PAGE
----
Happy 2015, mamas! This year, the MOTYs are making a joint New Year's resolution. We resolve to tame our MOTY rage and become Ladies of Virtue. Don't panic! No one is giving up wine or sex. We're talking about patience. Everyone knows that patience is a virtue, and we are making 2015 a year of dedicated effort. Check it out!
It won't be easy. We will fail at least as much as we succeed. But, hey, here's to fresh starts, lower blood pressures, happier kids, and even more reasons to deserve a MOTY award. Cheers!
"He has been climbing, but he has no brains yet, and he'll turn and just step off like he is going to fly or walk on air or something. Like a total fucking dummy. (Sigh...babies.) Anyway, I don't know how high he was but from his screaming, I don't think it was just a couple steps."
In the land of Jerusalem, long, long ago and far, far away (like, as in far away from the United States), there was a Greek King named Antiochus, who tried to force the Jewish people to be Greek and bow down to his many gods. But the Jews refused, and one brave Jew named Judah led the Maccabees against the Greek army to fight for freedom in the land; they won. When the Maccabees went to their temple to pray, they had enough oil to light their menorah for just one day. Miraculously, it lasted eight. And that is when the holiday of Hanukkah was born.
About 165 years later, a beautiful woman named Mary, gave birth to a tiny boy named Jesus Christ. Mary, a self-proclaimed virgin, was viewed as the vessel through which the lord brought his own son into this world. Jesus, a man of peace and kindness, was revered by many, though not all. After Jesus's untimely death, his birthday was celebrated each year by his followers. This is how Christmas was born.
Over a thousand years passed before these two holidays met and our love story began...
One frightful winter night, a lone Jew who had lost his horse came upon a large home. He saw lights inside and heard joyous music and laughter. Feeling a glimmer of hope, he knocked on the big wooden doors and went in, shaking from the bitter cold. The music stopped and everyone stared. In his hand he held a menorah close to his heart, asking if he might borrow candles to light it because it was the fourth day Hanukkah. Taking pity on the man, the hosts allowed it, but demanded he leave by morning and never interrupt their Christmas celebration with Hanukkah again. But it was too late. Christmas and Hanukkah had met, and despite the warning, they fell deeply in love.
O Hanukkah, Hanukkah, wherefore art thou Hanukkah?
Don't deny our heavenly father, choose to celebrate in his son's name.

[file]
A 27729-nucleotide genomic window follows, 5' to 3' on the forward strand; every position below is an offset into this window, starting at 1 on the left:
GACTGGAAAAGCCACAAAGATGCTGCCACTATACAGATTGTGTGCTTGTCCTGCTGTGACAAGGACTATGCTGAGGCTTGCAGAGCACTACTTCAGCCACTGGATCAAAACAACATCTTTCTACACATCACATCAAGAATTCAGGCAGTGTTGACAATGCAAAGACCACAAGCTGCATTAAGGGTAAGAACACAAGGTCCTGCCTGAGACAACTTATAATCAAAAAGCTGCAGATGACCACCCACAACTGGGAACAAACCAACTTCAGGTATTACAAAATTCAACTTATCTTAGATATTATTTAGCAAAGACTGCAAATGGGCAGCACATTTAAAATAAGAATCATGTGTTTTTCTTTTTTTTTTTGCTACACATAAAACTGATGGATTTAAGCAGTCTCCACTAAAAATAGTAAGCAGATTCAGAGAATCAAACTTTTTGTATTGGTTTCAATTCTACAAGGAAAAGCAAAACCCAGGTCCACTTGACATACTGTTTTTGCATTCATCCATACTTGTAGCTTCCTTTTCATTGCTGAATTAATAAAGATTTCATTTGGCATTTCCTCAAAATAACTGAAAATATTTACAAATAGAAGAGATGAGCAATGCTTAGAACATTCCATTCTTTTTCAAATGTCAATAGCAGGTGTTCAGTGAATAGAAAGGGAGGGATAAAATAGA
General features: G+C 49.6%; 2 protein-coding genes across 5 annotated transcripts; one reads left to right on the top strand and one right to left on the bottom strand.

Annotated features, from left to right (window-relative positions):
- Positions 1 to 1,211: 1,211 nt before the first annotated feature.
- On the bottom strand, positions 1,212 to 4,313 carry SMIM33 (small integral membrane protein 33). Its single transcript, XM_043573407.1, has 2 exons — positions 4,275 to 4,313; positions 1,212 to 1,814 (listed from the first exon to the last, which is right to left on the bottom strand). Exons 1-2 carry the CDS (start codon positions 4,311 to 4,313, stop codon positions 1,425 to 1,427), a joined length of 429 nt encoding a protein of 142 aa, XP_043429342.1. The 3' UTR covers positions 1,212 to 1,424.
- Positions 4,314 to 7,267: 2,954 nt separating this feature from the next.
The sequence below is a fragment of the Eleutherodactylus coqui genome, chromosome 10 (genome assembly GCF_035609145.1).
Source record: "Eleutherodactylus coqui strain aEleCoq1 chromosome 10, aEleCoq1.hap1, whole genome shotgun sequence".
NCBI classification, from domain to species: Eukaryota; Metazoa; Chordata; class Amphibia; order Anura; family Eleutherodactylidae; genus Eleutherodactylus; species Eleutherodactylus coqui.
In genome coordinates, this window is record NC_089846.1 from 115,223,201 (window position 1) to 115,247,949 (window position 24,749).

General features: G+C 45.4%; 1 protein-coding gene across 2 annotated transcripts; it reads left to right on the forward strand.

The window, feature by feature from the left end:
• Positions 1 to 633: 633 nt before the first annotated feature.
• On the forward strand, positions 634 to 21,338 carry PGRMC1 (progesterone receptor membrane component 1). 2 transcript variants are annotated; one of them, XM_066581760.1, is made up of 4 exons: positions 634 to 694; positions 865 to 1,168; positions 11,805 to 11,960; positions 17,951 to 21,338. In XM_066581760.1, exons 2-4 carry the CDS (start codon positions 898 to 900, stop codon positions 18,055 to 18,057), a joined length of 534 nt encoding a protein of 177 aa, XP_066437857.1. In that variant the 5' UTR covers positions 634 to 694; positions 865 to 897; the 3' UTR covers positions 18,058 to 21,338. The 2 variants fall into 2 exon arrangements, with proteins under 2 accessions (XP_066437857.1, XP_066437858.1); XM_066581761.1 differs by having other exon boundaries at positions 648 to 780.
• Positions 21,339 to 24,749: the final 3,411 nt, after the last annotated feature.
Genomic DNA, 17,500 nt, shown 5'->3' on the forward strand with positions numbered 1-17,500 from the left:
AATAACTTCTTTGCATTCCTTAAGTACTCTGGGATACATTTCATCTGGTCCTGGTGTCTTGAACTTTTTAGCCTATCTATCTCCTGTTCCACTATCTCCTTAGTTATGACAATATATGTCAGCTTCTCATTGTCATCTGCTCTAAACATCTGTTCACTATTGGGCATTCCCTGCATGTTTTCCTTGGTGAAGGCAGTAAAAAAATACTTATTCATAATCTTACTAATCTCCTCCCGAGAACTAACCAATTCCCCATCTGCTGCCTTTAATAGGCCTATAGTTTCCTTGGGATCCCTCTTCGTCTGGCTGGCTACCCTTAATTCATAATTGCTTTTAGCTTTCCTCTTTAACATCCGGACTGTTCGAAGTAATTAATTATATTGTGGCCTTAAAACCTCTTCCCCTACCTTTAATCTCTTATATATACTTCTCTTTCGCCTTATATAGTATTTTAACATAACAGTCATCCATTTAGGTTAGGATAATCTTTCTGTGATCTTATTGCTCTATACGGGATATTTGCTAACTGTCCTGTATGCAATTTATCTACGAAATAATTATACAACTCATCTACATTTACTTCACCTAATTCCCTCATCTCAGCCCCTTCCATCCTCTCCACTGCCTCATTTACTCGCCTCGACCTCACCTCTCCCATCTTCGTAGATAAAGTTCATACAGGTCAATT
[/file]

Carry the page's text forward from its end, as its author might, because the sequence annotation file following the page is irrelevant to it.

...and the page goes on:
Or if thou wilt not, be but sworn my love
And I'll no longer be a Christian holiday.
[Burning candles dimly aside] Oy. Shall I hear more, or shall I cease the driedle, speak at this?
'Tis but thy name that is my enemy:
Thou art thyself, though not a celebration of lights.
What's Hanukkah? It is nor tree nor green and red,
Nor the same days each year, nor any other part
Belonging to a Jesus lover. O be some other holiday!
What's in a holiday? That which we call a candle
By any other word would burn as bright
Long story short, the two holidays refused to forget the other. They merged together in a bundle of love and excitement, creating inter-faith families all over the world who celebrate CHRISMUKKAH. They have henceforth exhausted parents physically, emotionally, and financially, parents who now need to buy both an Elf on the Shelf and a Maccabee on the Mantel. The END.
Dear Elf on the Shelf Mamas,
There's a lot of hate on the Internet directed at you. Some analyze why Elf on the Shelf sends the wrong message. Some want to punch you elf-loving mamas in the throat. And, some just can't even. In fact, a simple Google search reveals that if you type "I hate el--" into the search bar, Google auto-finishes your search to, "I hate Elf on the Shelf!" Which indicates that more people hate Elf on the Shelf than Elton John, elephants, Ellen DeGeneres, or any number of other words that start with "el."
I can't say I've ever felt violent tendencies toward you or the elf. Aside from letting a guilty chuckle escape last year when I saw a Miley Cyrus "Wrecking Ball" elf, I was just your run-of-the-mill Elf on the Shelf hater. I thought your exhaustive Pinterest-inspired elf posts were overwhelming. I had vague thoughts about Elf on the Shelf being too expensive and too much hassle. I resented that your elfie genius was the talk of Roosevelt Elementary and I had to repeatedly deal with my kid coming home asking why we didn't have one. But I didn't begrudge you your fun, just assumed it was one more thing we could never have in common.
Until this year when my daughter's second-grade teacher gave each student a knock-off Elf on the Shelf-esque doll as a parting gift just before winter break. My daughter came rushing home, spilling over with excitement, gushing to her little brother about what it was and what could happen, carefully arranging it on her dresser (with a handwritten note asking the elf to please write "bake") and awaiting the magic. She is so delicately on the cusp this Christmas, wavering on the silver streak between believing and not believing. She hears things at school. Nonbeliever things. She asks questions but doesn't push it. Awaiting the magic is a tense and active state this season.